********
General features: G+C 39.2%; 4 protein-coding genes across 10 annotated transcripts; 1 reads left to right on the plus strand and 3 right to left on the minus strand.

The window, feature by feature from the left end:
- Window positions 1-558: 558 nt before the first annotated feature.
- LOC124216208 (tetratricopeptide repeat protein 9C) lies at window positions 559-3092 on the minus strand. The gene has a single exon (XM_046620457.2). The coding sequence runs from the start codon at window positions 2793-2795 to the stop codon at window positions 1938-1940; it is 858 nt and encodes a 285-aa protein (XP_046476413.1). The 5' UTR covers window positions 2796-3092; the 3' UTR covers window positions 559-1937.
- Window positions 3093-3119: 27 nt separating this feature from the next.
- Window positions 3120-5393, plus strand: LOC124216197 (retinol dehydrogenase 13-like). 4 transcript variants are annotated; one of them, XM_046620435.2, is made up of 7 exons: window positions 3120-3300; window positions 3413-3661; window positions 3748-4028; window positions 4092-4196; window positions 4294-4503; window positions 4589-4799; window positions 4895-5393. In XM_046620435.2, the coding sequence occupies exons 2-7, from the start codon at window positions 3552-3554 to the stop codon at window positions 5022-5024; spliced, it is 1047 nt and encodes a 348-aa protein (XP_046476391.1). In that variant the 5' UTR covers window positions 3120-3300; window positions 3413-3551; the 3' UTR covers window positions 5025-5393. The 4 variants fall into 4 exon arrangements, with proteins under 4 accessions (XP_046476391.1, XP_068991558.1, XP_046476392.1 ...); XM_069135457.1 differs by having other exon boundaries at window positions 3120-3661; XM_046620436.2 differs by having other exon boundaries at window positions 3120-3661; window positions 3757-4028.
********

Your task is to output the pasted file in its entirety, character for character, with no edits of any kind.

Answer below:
General features: G+C 39.2%; 4 protein-coding genes across 10 annotated transcripts; 1 reads left to right on the plus strand and 3 right to left on the minus strand.

The window, feature by feature from the left end:
- Window positions 1-558: 558 nt before the first annotated feature.
- LOC124216208 (tetratricopeptide repeat protein 9C) lies at window positions 559-3092 on the minus strand. The gene has a single exon (XM_046620457.2). The coding sequence runs from the start codon at window positions 2793-2795 to the stop codon at window positions 1938-1940; it is 858 nt and encodes a 285-aa protein (XP_046476413.1). The 5' UTR covers window positions 2796-3092; the 3' UTR covers window positions 559-1937.
- Window positions 3093-3119: 27 nt separating this feature from the next.
- Window positions 3120-5393, plus strand: LOC124216197 (retinol dehydrogenase 13-like). 4 transcript variants are annotated; one of them, XM_046620435.2, is made up of 7 exons: window positions 3120-3300; window positions 3413-3661; window positions 3748-4028; window positions 4092-4196; window positions 4294-4503; window positions 4589-4799; window positions 4895-5393. In XM_046620435.2, the coding sequence occupies exons 2-7, from the start codon at window positions 3552-3554 to the stop codon at window positions 5022-5024; spliced, it is 1047 nt and encodes a 348-aa protein (XP_046476391.1). In that variant the 5' UTR covers window positions 3120-3300; window positions 3413-3551; the 3' UTR covers window positions 5025-5393. The 4 variants fall into 4 exon arrangements, with proteins under 4 accessions (XP_046476391.1, XP_068991558.1, XP_046476392.1 ...); XM_069135457.1 differs by having other exon boundaries at window positions 3120-3661; XM_046620436.2 differs by having other exon boundaries at window positions 3120-3661; window positions 3757-4028.